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stress can become overwhelming. By build- ing a healthier, more equitable balance in your life—your home, your work, your family, and your Scouting activities—you create a buffer against stress. If one part of your life heads south, the strength of the others will prop you up. WALK THE DOG. Spending time with


a dog provides more stress relief than being around a two-legged companion, according to researchers from the State University of New York at Buffalo. PLAN LIKE A QUARTERMASTER.Planning


is the most important thing you can do to avoid stress, say many psychologists. In fact, a survey of 3,000 psychologists determined that planning your day, your week, and your year was the most effective stress-management technique. Schedule a regular time daily or weekly to check in with yourself and plan ahead. Doing so will give you a much-needed sense of control, reduce stress, and conserve energy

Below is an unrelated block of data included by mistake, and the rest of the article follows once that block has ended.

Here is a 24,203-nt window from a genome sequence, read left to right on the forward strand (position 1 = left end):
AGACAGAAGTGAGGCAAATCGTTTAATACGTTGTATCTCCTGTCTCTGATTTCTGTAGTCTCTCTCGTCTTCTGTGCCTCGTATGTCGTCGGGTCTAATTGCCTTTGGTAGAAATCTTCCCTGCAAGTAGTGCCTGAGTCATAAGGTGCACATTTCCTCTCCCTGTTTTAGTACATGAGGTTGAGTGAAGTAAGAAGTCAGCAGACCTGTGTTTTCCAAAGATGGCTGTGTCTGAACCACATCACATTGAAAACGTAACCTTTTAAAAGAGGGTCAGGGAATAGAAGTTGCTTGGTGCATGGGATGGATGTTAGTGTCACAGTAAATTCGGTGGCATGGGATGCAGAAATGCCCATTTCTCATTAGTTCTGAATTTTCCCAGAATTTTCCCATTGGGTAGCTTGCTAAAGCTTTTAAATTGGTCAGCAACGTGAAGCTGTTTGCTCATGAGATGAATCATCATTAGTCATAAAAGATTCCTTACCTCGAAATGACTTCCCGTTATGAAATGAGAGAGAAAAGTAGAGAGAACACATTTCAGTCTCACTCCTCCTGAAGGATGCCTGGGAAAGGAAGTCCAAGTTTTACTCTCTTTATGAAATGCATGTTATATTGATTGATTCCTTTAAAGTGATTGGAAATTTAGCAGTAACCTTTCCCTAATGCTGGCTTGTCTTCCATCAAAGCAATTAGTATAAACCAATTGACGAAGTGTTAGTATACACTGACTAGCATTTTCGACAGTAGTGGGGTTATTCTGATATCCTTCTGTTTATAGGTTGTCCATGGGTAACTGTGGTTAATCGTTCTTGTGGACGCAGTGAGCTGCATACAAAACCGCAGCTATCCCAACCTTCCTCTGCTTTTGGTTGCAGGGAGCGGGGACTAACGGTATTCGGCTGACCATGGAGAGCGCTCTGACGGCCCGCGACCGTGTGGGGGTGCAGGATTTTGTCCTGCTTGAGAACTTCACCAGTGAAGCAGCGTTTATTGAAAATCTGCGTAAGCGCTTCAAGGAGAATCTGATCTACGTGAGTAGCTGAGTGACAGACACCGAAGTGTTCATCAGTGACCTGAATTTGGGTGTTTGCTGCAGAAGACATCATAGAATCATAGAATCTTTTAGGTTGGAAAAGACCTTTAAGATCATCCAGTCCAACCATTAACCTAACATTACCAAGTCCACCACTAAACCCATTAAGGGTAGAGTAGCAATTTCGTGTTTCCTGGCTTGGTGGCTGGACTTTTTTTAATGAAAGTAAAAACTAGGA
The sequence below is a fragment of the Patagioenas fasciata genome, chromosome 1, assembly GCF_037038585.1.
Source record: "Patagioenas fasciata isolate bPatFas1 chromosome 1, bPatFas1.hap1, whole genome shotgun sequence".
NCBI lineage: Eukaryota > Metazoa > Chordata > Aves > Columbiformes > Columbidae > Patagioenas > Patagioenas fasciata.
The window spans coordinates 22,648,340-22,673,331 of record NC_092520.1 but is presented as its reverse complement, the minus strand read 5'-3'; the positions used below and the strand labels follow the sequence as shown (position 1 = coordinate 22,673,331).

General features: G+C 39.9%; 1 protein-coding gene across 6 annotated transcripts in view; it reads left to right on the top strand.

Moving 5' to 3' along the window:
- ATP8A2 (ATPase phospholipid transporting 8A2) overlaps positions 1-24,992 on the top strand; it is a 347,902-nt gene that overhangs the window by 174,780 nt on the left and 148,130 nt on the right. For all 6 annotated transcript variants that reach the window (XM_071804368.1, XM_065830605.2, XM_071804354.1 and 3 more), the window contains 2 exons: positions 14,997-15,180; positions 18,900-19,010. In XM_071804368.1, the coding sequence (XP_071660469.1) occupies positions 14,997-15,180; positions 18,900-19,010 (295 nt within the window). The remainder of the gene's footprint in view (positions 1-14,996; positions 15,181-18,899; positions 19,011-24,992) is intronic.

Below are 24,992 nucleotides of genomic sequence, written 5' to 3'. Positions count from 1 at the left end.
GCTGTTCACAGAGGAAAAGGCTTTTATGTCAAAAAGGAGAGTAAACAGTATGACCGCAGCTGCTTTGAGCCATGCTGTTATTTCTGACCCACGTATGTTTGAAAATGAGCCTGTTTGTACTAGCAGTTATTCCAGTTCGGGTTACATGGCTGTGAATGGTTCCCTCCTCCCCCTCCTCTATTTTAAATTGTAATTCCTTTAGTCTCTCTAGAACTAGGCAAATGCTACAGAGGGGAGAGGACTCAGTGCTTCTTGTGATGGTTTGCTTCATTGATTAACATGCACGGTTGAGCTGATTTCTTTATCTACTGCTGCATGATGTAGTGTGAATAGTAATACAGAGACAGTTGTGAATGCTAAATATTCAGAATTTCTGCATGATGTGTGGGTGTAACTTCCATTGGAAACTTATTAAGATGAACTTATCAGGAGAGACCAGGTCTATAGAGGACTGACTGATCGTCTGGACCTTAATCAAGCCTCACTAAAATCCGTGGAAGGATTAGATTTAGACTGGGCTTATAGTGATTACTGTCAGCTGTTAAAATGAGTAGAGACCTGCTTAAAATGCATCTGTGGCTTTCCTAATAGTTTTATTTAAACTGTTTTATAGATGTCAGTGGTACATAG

needed for when the unexpected happens. LEARN TO HOW TO SAY “NO.” This is a


tough one for Scouting volunteers, who by virtue of their “helpful, friendly, obedient” nature and on-the-job training are accus- tomed to saying “yes” to more and more. But anyone with too much on his or her plate will experience more stress if they don’t develop the ability to say no to more without regret. That’s where good plan- ning and learning to delegate can help. LASTLY, KNOW THIS: STRESS IS NOT A


SIGN OF WEAKNESS. It is, instead, a physi- ological call to action. Dr. Robert Epstein, a psychologist and author, says that 25 percent of our happiness hinges on how well we’re able to manage stress. So manage it … with a smile. ¿


JEFF CSATARI’S books, including the new The Belly Off! Workouts, are available for 20 percent off at rodalestore.com using the code “Scout” at checkout.


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